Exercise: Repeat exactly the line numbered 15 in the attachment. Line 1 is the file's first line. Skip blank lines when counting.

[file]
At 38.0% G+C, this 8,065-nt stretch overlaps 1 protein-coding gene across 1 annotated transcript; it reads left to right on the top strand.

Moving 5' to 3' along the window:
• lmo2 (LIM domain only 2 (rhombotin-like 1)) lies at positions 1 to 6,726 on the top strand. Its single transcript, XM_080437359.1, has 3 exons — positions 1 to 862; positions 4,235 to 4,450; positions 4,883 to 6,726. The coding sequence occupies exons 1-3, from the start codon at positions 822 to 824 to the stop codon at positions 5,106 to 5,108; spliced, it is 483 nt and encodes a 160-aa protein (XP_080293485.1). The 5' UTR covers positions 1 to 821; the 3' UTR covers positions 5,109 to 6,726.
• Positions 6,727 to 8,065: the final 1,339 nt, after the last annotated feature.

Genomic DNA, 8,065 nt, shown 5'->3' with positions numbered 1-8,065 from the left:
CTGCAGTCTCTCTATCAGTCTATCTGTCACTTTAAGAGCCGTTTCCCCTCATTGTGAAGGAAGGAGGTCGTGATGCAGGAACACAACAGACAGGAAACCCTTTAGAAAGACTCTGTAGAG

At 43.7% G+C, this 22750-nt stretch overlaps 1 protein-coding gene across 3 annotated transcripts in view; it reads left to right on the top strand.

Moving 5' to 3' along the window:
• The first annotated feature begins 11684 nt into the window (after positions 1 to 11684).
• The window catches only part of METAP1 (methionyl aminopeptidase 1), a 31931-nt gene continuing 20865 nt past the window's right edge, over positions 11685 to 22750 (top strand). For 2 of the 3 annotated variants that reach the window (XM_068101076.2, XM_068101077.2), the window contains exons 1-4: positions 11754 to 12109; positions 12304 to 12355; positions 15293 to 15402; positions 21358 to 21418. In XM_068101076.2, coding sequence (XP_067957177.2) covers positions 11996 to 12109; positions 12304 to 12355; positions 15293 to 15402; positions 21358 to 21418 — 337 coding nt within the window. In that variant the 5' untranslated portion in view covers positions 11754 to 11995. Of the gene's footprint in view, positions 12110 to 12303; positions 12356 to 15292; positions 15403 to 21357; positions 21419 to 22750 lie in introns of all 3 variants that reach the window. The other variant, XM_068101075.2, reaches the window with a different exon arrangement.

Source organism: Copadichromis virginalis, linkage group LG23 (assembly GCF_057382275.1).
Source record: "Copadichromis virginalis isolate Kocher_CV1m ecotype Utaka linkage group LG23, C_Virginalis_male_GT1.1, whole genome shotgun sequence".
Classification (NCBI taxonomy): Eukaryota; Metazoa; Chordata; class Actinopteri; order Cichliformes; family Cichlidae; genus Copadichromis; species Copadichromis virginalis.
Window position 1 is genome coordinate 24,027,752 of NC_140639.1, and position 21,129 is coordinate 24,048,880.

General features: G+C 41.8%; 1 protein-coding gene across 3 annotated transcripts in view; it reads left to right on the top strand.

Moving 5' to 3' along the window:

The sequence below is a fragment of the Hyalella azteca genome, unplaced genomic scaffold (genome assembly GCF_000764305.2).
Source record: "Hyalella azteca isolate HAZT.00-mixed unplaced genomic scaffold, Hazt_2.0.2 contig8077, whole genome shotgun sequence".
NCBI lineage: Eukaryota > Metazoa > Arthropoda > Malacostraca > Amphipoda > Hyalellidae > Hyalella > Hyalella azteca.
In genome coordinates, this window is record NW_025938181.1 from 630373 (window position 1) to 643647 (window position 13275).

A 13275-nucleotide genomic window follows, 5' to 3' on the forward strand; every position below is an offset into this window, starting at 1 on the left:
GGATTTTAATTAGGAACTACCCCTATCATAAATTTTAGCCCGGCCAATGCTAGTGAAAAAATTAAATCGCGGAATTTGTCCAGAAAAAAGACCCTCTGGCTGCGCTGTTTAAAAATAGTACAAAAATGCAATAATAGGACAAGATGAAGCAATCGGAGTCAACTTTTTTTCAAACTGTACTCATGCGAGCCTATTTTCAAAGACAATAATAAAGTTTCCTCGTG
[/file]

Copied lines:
General features: G+C 41.8%; 1 protein-coding gene across 3 annotated transcripts in view; it reads left to right on the top strand.